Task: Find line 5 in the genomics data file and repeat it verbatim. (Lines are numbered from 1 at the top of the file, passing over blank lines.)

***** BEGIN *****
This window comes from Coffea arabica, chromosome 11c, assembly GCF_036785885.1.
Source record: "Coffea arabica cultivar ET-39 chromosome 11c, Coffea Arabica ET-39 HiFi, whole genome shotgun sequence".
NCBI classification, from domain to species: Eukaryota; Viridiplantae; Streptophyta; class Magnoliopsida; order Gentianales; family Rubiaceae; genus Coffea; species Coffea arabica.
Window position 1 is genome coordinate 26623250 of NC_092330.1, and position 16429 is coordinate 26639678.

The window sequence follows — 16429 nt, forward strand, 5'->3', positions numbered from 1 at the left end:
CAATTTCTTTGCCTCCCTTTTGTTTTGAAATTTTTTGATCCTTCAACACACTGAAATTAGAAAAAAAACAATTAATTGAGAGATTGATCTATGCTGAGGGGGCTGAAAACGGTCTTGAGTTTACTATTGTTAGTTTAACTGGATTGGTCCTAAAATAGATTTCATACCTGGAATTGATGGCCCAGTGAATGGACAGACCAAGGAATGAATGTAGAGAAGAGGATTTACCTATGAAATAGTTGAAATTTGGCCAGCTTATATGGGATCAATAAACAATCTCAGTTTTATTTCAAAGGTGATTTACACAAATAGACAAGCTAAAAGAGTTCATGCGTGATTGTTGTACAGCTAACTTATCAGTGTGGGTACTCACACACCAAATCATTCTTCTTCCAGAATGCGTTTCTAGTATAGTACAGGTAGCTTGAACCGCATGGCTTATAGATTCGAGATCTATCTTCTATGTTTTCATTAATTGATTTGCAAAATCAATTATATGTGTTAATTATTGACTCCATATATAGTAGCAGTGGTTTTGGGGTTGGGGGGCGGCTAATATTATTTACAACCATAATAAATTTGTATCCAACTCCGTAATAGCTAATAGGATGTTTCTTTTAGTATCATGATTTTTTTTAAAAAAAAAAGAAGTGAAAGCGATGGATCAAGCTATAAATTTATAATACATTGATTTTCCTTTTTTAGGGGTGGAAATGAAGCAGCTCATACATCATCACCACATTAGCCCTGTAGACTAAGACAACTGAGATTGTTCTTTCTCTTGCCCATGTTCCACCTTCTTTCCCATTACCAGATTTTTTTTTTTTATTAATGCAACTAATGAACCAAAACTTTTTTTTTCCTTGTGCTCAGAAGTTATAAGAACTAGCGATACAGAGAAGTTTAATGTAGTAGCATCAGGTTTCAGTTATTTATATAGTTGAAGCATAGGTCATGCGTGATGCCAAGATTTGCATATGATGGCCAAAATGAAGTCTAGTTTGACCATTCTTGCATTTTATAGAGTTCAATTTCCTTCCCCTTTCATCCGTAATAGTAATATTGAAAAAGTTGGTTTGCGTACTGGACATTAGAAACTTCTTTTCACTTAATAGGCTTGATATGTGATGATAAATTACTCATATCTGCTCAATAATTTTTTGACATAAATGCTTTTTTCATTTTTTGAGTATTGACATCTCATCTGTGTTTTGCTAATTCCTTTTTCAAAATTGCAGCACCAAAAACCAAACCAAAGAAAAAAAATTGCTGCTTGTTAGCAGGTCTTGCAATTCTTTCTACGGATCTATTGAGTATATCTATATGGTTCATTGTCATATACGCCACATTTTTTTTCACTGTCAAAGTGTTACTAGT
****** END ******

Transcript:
The window sequence follows — 16429 nt, forward strand, 5'->3', positions numbered from 1 at the left end: